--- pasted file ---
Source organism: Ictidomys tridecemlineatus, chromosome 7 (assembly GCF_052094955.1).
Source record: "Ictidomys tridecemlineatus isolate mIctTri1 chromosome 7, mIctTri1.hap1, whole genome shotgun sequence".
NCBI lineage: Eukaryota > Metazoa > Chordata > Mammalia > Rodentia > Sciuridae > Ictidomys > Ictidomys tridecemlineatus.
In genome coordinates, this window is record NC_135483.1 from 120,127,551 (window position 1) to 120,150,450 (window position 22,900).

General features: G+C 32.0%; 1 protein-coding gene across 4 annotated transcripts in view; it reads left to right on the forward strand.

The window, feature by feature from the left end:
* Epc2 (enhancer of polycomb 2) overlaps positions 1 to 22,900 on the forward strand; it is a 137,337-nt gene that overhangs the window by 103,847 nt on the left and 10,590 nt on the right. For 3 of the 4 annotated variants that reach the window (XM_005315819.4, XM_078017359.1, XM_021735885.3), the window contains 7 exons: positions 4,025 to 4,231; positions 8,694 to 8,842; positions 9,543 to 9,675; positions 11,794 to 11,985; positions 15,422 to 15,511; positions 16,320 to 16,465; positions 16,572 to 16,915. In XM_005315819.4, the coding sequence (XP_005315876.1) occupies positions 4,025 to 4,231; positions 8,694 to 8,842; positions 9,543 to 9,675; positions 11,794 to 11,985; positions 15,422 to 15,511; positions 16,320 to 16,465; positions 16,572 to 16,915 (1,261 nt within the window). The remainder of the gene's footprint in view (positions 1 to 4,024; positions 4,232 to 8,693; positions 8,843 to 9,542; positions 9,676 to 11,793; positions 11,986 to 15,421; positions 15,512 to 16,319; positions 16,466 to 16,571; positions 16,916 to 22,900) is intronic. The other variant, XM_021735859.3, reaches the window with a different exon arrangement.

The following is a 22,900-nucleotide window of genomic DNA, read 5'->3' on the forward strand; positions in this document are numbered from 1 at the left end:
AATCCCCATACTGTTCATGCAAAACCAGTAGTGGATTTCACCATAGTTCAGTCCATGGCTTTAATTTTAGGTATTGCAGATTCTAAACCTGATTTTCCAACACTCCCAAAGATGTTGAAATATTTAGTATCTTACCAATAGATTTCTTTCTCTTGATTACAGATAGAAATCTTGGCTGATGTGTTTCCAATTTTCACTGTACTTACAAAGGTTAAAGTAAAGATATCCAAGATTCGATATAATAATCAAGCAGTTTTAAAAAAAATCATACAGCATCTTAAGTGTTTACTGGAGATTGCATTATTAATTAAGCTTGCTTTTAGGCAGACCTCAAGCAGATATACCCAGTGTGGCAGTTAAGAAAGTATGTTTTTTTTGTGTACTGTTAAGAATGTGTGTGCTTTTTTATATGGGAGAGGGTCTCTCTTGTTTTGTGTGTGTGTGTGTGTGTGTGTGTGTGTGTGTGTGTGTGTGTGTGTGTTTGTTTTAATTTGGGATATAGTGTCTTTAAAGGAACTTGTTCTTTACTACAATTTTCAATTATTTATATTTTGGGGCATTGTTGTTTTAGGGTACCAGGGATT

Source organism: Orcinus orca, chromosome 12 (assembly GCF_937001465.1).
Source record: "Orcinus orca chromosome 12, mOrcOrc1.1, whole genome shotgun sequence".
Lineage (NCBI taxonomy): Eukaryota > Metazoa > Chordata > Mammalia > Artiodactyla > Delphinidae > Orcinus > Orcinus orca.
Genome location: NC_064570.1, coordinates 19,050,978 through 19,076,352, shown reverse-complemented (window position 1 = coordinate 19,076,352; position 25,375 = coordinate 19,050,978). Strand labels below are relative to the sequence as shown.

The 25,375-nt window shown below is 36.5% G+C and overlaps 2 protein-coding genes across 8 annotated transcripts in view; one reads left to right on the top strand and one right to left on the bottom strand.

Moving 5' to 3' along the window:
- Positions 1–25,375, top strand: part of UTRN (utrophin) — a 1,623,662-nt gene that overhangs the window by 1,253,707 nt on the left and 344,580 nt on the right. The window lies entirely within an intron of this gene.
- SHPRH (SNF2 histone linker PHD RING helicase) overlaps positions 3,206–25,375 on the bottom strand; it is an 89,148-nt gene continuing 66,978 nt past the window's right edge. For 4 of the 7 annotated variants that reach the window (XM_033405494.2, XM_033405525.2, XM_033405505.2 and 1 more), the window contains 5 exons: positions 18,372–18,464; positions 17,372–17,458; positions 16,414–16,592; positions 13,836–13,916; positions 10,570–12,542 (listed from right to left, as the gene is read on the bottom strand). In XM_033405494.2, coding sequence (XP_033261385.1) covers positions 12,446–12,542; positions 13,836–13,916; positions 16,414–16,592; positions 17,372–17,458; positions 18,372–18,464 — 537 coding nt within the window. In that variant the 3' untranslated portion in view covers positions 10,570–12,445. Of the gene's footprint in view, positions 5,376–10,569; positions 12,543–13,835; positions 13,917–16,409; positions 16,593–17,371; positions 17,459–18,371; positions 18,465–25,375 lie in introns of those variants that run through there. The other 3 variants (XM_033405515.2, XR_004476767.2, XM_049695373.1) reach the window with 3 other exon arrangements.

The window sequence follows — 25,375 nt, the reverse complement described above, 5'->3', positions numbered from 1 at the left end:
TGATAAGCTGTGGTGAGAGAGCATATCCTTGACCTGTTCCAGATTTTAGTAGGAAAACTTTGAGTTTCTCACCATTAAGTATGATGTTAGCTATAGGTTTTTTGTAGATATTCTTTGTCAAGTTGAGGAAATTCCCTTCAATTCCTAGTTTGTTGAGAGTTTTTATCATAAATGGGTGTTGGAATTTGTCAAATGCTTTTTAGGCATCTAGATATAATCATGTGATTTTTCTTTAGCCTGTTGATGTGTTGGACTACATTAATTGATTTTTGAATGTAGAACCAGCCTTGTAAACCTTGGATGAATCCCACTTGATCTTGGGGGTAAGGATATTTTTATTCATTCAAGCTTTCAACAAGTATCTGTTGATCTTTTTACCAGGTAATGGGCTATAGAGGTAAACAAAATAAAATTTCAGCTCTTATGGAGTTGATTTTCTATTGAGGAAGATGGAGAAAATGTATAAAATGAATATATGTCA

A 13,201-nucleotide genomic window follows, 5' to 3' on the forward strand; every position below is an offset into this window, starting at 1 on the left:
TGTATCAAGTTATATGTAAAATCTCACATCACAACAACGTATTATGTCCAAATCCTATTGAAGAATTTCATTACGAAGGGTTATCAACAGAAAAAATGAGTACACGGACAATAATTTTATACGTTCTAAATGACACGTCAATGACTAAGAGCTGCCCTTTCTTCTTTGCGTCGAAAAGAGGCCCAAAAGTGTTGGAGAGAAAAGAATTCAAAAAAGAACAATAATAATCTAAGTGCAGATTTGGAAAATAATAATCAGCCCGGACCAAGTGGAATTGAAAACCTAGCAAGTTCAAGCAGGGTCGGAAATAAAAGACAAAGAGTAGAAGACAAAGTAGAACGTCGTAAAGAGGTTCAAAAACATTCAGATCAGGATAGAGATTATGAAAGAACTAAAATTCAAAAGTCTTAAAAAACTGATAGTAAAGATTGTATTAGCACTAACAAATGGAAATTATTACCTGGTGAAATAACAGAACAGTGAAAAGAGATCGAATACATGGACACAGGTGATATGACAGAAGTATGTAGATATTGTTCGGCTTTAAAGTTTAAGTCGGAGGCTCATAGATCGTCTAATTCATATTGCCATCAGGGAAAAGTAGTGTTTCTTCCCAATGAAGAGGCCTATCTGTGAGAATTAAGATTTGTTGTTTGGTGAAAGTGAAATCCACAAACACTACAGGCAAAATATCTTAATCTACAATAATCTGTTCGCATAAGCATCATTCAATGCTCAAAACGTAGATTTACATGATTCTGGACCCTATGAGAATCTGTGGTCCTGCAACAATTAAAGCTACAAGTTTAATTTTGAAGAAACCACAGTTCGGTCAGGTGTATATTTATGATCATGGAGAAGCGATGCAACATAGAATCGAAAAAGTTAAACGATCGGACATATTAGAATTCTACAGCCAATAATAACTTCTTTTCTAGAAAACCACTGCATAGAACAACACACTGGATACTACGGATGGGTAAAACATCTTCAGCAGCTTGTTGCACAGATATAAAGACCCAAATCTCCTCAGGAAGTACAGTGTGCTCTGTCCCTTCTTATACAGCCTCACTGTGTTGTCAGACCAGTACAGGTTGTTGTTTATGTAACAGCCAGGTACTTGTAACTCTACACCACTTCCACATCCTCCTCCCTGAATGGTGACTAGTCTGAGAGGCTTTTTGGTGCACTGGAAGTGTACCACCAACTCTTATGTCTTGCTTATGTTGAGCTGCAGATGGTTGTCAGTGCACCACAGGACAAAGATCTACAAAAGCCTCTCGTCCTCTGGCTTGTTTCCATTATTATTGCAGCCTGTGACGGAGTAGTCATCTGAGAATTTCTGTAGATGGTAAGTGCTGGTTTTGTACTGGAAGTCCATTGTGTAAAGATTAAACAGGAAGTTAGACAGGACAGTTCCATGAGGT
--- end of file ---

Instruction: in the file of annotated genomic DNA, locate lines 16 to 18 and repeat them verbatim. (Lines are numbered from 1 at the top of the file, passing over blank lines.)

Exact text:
- Positions 1–25,375, top strand: part of UTRN (utrophin) — a 1,623,662-nt gene that overhangs the window by 1,253,707 nt on the left and 344,580 nt on the right. The window lies entirely within an intron of this gene.
- SHPRH (SNF2 histone linker PHD RING helicase) overlaps positions 3,206–25,375 on the bottom strand; it is an 89,148-nt gene continuing 66,978 nt past the window's right edge. For 4 of the 7 annotated variants that reach the window (XM_033405494.2, XM_033405525.2, XM_033405505.2 and 1 more), the window contains 5 exons: positions 18,372–18,464; positions 17,372–17,458; positions 16,414–16,592; positions 13,836–13,916; positions 10,570–12,542 (listed from right to left, as the gene is read on the bottom strand). In XM_033405494.2, coding sequence (XP_033261385.1) covers positions 12,446–12,542; positions 13,836–13,916; positions 16,414–16,592; positions 17,372–17,458; positions 18,372–18,464 — 537 coding nt within the window. In that variant the 3' untranslated portion in view covers positions 10,570–12,445. Of the gene's footprint in view, positions 5,376–10,569; positions 12,543–13,835; positions 13,917–16,409; positions 16,593–17,371; positions 17,459–18,371; positions 18,465–25,375 lie in introns of those variants that run through there. The other 3 variants (XM_033405515.2, XR_004476767.2, XM_049695373.1) reach the window with 3 other exon arrangements.

The window sequence follows — 25,375 nt, the reverse complement described above, 5'->3', positions numbered from 1 at the left end: